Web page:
For its Initial Public Offering, Twitter, Inc. hopes to differentiate itself from its competitors.1 It has tried to do this from day one. In its recent S-1 filing, the media and technology company broke a long running industry trend by offering a single class of shares to the public.2 In the past decade, beginning with …
On October 17, 2013, Fantex Holdings launched an “all-new marketplace that allows investors to buy and sell Fantex, Inc. stock linked to the value and performance of the brand of a professional athlete.”1 The Initial Public Offering will be called a “Fantex Series Arian Foster Convertible Tracking Stock.”2 The offering has been subject some confusion. …
In 2003, the Over-the-Rhine district in Cincinnati, OH experienced 90% vacancy, high crime and blight. Enter: the Cincinnati Center City Development Corporation (“3CDC”). As a non-profit organization, the 3CDC has managed two major mostly-private investment funds (the Cincinnati New Markets Fund and the Cincinnati Equity Fund) to land bank properties and redevelop the spaces into …
Through venture capital, many small startup tech businesses have been able to obtain the necessary funds to start their business. The success of these startups provides investors with not only an opportunity to profit on the new organization’s success, but also allows many large corporations to invest in startups as a means to spread their …
Originally founded by the State of New York Comptroller’s office in 1999, New York’s In-State Private Equity Program has certainly made an impact on the state’s best and brightest new businesses.1 Since its creation, the program has intended to support native New York businesses while also generating hopefully solid returns for the state.2 Historically, and …
If you are considering this question, you already have a business concept, a business plan (hopefully), and have done enough market research to ensure that your idea will have some traction and solve some pain point. But, you are unsure of which business entity to choose. Both entity types have their pros and cons, which …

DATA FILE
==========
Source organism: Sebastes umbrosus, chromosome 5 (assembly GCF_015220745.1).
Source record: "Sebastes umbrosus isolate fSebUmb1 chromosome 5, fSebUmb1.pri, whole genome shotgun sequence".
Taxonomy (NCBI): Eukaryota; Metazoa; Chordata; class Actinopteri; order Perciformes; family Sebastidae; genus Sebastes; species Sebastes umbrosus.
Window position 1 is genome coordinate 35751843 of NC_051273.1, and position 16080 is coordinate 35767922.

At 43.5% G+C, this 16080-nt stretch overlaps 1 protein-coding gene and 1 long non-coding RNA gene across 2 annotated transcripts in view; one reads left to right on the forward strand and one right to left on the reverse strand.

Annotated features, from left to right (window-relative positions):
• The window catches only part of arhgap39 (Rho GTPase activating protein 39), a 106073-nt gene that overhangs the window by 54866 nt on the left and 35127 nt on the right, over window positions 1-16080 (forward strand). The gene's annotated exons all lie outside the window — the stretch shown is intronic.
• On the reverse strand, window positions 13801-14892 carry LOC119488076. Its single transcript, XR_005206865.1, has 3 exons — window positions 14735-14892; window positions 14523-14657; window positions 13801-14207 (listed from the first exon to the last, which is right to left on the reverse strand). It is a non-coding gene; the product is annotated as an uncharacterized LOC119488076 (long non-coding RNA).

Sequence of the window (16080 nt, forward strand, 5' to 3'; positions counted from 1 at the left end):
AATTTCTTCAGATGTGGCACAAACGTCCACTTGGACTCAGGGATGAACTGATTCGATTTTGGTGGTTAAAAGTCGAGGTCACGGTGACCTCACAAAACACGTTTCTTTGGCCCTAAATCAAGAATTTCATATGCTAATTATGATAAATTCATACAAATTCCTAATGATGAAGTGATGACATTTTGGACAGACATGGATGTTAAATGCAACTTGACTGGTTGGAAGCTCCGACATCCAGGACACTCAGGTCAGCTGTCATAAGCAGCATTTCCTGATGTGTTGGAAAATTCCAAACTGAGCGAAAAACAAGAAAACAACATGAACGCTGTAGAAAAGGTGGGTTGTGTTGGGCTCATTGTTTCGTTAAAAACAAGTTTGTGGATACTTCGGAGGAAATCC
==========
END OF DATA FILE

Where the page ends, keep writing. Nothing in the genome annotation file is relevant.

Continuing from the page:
Oracle Corporation, like many Silicon Valley tech companies, makes no secret about wanting to do things differently.1 But their different approach to corporate governance is now getting an angry response. On Tuesday, October 8th, CtW Investment Group, which advises union sponsored pension funds and is a substantial shareholder of Oracle Corporation, issued a letter to …
So you need to secure funding for your startup, but you are not sure you want to give up equity right away, especially because you do not want to put a value on your company too early. You also are not sure what your company is even worth and would like more time in order …
With such a promising name, what’s not for entrepreneurs, small businesses and venture capitalists to love about the Jumpstarting Our Business Startups Act (JOBS Act)? Indeed, the Act was passed with bipartisan support in both houses and signed into legislation by President Obama on April 5, 2012. At its passage, the JOBS Act was widely proclaimed as a promise for growth for small businesses and start-ups because of the Act’s capacity to increase access to capital. Despite this initial phase of promise, the JOBS Act has gotten off to a rather slow start in the realm of equity-crowdfunding.
One of the ways in which the Act is designed to help startups is by making it easier to obtain additional capital through equity crowdfunding. Although it has been a buzzword for the last few years, crowdfunding is not a new phenomenon. Traditional crowdfunding is defined as “the practice of funding a project or venture by raising many small amounts of money from a large number of people, typically via the Internet.” In the United States, the Securities Act of 1933 and the Securities Exchange Act restrict the potential means of generating funds via crowdfunding. These Acts prohibit entities from offering or selling securities to the public unless the offering is registered with the SEC, or unless there is an exemption from registration. Thus, the SEC registration requirements have limited crowdfunding to a means of generating capital from contributors without the prospect of financial return on investment (i.e., no equity offerings for funders). Accordingly, crowdfunding enterprises solicit funds by means such as offering prizes for donations or by offering funders the option to purchase a product prior to the product’s release on the market. But even with the availability of numerous crowdfunding platforms to incentivize offerings, many enterprises currently find it difficult to access substantial capital using traditional means of crowdfunding.